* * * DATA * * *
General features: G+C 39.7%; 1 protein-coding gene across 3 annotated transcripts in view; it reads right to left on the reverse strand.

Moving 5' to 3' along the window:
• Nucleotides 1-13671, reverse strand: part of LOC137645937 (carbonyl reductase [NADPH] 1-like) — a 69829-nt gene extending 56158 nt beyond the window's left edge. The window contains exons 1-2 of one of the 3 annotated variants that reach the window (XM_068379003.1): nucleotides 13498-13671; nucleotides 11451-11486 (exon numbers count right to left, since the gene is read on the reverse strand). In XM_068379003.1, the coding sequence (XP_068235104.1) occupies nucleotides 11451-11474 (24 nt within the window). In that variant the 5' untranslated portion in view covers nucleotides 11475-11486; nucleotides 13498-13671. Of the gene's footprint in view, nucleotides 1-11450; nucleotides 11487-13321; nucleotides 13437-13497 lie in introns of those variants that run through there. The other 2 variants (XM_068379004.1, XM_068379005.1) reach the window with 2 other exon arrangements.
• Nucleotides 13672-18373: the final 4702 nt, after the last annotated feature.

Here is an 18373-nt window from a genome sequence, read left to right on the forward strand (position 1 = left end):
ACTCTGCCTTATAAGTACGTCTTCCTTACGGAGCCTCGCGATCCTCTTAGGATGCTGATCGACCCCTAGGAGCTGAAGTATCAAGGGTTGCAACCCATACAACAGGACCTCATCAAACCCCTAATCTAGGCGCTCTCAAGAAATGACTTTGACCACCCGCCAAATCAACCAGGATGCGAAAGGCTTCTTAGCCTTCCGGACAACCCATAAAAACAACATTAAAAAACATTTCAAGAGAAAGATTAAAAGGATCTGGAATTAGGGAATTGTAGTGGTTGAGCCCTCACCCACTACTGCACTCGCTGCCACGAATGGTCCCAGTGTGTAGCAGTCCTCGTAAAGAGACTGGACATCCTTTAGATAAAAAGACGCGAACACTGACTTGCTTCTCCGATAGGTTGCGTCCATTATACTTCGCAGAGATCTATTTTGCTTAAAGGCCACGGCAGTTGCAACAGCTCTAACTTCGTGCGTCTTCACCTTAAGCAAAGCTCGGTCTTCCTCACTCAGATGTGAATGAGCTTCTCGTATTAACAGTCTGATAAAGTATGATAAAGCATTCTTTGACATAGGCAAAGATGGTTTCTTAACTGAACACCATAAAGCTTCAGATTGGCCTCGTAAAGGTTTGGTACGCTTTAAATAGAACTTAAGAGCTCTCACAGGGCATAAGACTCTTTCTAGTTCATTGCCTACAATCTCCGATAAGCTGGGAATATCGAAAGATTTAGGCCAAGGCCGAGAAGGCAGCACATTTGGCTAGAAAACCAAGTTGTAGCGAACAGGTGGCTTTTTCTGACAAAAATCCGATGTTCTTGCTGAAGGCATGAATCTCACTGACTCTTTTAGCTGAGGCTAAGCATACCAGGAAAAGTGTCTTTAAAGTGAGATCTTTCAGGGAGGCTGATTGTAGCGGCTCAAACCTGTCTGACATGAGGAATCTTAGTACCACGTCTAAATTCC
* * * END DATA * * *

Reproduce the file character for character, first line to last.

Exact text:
General features: G+C 39.7%; 1 protein-coding gene across 3 annotated transcripts in view; it reads right to left on the reverse strand.

Moving 5' to 3' along the window:
• Nucleotides 1-13671, reverse strand: part of LOC137645937 (carbonyl reductase [NADPH] 1-like) — a 69829-nt gene extending 56158 nt beyond the window's left edge. The window contains exons 1-2 of one of the 3 annotated variants that reach the window (XM_068379003.1): nucleotides 13498-13671; nucleotides 11451-11486 (exon numbers count right to left, since the gene is read on the reverse strand). In XM_068379003.1, the coding sequence (XP_068235104.1) occupies nucleotides 11451-11474 (24 nt within the window). In that variant the 5' untranslated portion in view covers nucleotides 11475-11486; nucleotides 13498-13671. Of the gene's footprint in view, nucleotides 1-11450; nucleotides 11487-13321; nucleotides 13437-13497 lie in introns of those variants that run through there. The other 2 variants (XM_068379004.1, XM_068379005.1) reach the window with 2 other exon arrangements.
• Nucleotides 13672-18373: the final 4702 nt, after the last annotated feature.

Here is an 18373-nt window from a genome sequence, read left to right on the forward strand (position 1 = left end):
ACTCTGCCTTATAAGTACGTCTTCCTTACGGAGCCTCGCGATCCTCTTAGGATGCTGATCGACCCCTAGGAGCTGAAGTATCAAGGGTTGCAACCCATACAACAGGACCTCATCAAACCCCTAATCTAGGCGCTCTCAAGAAATGACTTTGACCACCCGCCAAATCAACCAGGATGCGAAAGGCTTCTTAGCCTTCCGGACAACCCATAAAAACAACATTAAAAAACATTTCAAGAGAAAGATTAAAAGGATCTGGAATTAGGGAATTGTAGTGGTTGAGCCCTCACCCACTACTGCACTCGCTGCCACGAATGGTCCCAGTGTGTAGCAGTCCTCGTAAAGAGACTGGACATCCTTTAGATAAAAAGACGCGAACACTGACTTGCTTCTCCGATAGGTTGCGTCCATTATACTTCGCAGAGATCTATTTTGCTTAAAGGCCACGGCAGTTGCAACAGCTCTAACTTCGTGCGTCTTCACCTTAAGCAAAGCTCGGTCTTCCTCACTCAGATGTGAATGAGCTTCTCGTATTAACAGTCTGATAAAGTATGATAAAGCATTCTTTGACATAGGCAAAGATGGTTTCTTAACTGAACACCATAAAGCTTCAGATTGGCCTCGTAAAGGTTTGGTACGCTTTAAATAGAACTTAAGAGCTCTCACAGGGCATAAGACTCTTTCTAGTTCATTGCCTACAATCTCCGATAAGCTGGGAATATCGAAAGATTTAGGCCAAGGCCGAGAAGGCAGCACATTTGGCTAGAAAACCAAGTTGTAGCGAACAGGTGGCTTTTTCTGACAAAAATCCGATGTTCTTGCTGAAGGCATGAATCTCACTGACTCTTTTAGCTGAGGCTAAGCATACCAGGAAAAGTGTCTTTAAAGTGAGATCTTTCAGGGAGGCTGATTGTAGCGGCTCAAACCTGTCTGACATGAGGAATCTTAGTACCACGTCTAAATTCC